Sunday, January 13, 2019

Dubious ties to cancer industry undercut docs

Sloan Kettering pulls rug out from under its execs after apparent conflicts of interest


Memorial Sloan Kettering Cancer Center, under siege for potential conflicts of interest, has severely tightened the reins on its top executives.

No longer will they be able to serve on corporate boards of drug and health care companies, according to a story by Katie Thomas and Charles Ornstein in The New York Times this week.

The sanctions were imposed following a series of stories by The Times and ProPublica, a nonprofit journalism organization, that exposed questionable exec ties to the industry. 

In some cases, the article indicates, the companies "had paid them hundreds of thousands of dollars a year."

Officials at the facility, one of the world's most prominent, apparently also were informed by officials of their parent hospital that "a series of reforms designed to limit the ways in which its top executives and leading researchers could profit from work developed at Memorial Sloan Kettering, a nonprofit with a broad social mission that admits about 23,500 cancer patients each year," were being made permanent.

The conflicts at the center, the story continues, "have had a rippling effect on other leading cancer institutions across the country."

Dana-Farber Center Institute in Boston and Fred Hutchinson Cancer Center in Seattle, for example, are said to be reconsidering their policies on financial ties.

Dr. Craig B. Thompson
After muck-raking reports were published last fall that included information that Dr. Craig B. Thompson, Sloan Kettering's chief exec, was paid about $300,000 for his services in 2017, Thompson resigned from the board of Merck.

Earlier, The Times and ProPublica had alleged that Dr. José Baselga, Sloan Kettering's chief medical officer, "had failed to disclose millions of dollars in payments from drug and health companies in dozens of articles in medical journals."

Baselga resigned within days of the stories going public — and "stepped down from the boards of the drugmaker Bristol-Myers Squibb and Varian Medical Systems, a radiation equipment manufacturer."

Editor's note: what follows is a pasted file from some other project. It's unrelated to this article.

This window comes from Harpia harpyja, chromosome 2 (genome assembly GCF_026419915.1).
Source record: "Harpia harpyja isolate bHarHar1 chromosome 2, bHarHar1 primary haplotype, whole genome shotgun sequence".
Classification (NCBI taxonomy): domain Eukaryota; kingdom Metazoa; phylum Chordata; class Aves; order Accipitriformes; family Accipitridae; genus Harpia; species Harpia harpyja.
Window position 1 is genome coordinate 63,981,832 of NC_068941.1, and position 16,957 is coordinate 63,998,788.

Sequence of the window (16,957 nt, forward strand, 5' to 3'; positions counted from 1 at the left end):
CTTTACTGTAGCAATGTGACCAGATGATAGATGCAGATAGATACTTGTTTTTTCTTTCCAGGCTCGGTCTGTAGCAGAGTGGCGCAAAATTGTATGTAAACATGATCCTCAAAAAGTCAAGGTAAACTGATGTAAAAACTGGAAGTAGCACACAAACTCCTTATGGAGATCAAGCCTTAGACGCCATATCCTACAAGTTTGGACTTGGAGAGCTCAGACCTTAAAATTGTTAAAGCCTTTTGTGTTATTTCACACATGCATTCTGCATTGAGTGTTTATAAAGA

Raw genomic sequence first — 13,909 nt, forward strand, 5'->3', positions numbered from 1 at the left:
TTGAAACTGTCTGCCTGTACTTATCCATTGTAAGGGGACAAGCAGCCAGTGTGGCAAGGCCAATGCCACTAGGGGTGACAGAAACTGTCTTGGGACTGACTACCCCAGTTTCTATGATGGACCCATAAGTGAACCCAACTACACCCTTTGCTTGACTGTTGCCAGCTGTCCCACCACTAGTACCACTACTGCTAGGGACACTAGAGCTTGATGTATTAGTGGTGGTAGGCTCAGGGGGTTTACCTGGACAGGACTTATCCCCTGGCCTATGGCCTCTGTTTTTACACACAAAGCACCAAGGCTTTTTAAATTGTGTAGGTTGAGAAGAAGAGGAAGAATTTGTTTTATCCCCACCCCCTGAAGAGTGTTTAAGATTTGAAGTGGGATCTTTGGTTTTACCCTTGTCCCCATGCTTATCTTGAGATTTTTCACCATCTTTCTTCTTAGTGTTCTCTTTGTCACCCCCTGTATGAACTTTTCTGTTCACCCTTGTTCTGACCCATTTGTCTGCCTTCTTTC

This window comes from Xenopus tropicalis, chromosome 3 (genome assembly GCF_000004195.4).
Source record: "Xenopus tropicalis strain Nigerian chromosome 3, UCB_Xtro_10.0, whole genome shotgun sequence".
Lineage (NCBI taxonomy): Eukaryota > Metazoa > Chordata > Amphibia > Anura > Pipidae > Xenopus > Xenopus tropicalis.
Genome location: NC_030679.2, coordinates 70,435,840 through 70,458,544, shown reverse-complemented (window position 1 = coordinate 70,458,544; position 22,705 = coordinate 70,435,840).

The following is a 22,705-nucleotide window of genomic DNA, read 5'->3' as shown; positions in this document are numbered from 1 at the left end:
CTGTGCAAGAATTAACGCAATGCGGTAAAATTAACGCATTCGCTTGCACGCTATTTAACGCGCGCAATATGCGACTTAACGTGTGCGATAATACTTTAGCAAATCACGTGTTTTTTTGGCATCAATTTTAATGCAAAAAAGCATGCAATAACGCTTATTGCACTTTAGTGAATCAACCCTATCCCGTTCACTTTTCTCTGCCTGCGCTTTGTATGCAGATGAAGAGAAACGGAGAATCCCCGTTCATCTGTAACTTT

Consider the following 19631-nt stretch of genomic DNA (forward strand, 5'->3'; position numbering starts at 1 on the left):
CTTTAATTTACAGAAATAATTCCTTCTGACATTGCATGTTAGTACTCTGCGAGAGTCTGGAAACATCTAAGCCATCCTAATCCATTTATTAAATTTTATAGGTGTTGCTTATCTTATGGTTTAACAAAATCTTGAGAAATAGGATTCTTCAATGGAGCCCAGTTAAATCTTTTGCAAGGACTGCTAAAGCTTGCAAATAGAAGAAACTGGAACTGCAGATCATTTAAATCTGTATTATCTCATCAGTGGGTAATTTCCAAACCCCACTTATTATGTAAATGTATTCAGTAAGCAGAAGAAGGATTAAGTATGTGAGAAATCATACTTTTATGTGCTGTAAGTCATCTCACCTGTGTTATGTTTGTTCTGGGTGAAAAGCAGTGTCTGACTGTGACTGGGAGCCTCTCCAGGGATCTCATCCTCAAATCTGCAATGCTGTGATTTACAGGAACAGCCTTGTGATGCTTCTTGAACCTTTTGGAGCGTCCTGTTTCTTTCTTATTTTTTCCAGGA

Sloan Kettering employees who represent the hospital on corporate boards now will be barred from "accepting personal compensation, like equity stakes or stock options, from the companies."

The Times story quotes Dr. Walid Gellad, director of the Center for Pharmaceutical Policy and Prescribing at the University of Pittsburgh, as calling the policy changes a "watershed moment."

More information about research facilities can be found in "Rollercoaster: How a man can survive his partner's breast cancer," a VitalityPress book that I, Woody Weingarten, aimed at male caregivers.

Saturday, January 5, 2019

Link possible between obesity and cancer

Fat cells can fuel the growth and spread of skin cancer, new Sloan Kettering study finds


Is being fat a potential cause for a surge in cancer?

Possibly.

At least if you believe a story by Matthew Tontonoz a while back on the Memorial Sloan Kettering Cancer Center website.

It says, in short, that cancer cells eat fat to grow and spread.

It cites discoveries at the Sloan Kettering Institute that "melanoma cells in zebrafish use fat from nearby fat cells to fuel their growth and spread," and indicates that a new study finds fat cells, or adipocytes, are filled with fats called lipids that can fuel cancer's aggressiveness.

In humans as well as fish.


Dr. Richard White
The story, sent me by my high school classmate Philip Greenhut, focuses on the words of Richard White, a doctor-scientist in SKI's Cancer Biology and Genetics Program:

"This is the seed-and-soil hypothesis. Tumor cells like to go to places where there is fertile soil. Based on the results of our study, we think that adipose tissue can be very fertile soil for melanoma."

The story notes that "knowing that adipose tissue enables some cancer cells to grow and spread suggests that cutting off their fat supply could be a way to fight the disease."

The findings, it contends, "also add to the growing understanding of the link between obesity and cancer."

White and his colleagues "stumbled onto the connection," Tontonoz's article claims, after using "zebrafish as a model system for studying skin cancer" because those "small freshwater fish get melanomas that are very similar to human melanomas" and because it's easy to see where the fish's cancer cells go as tumors progress since the creatures are transparent.

Ultimately, of course, the researchers examined the connection in human beings by looking at tumor samples from people with melanoma who were treated at Memorial Sloan Kettering.

Details of the findings were published in the journal "Cancer Discovery."

Details about other research can be found in "Rollercoaster: How a man can survive his partner's breast cancer," a VitalityPress book that I, Woody Weingarten, aimed at male caregivers.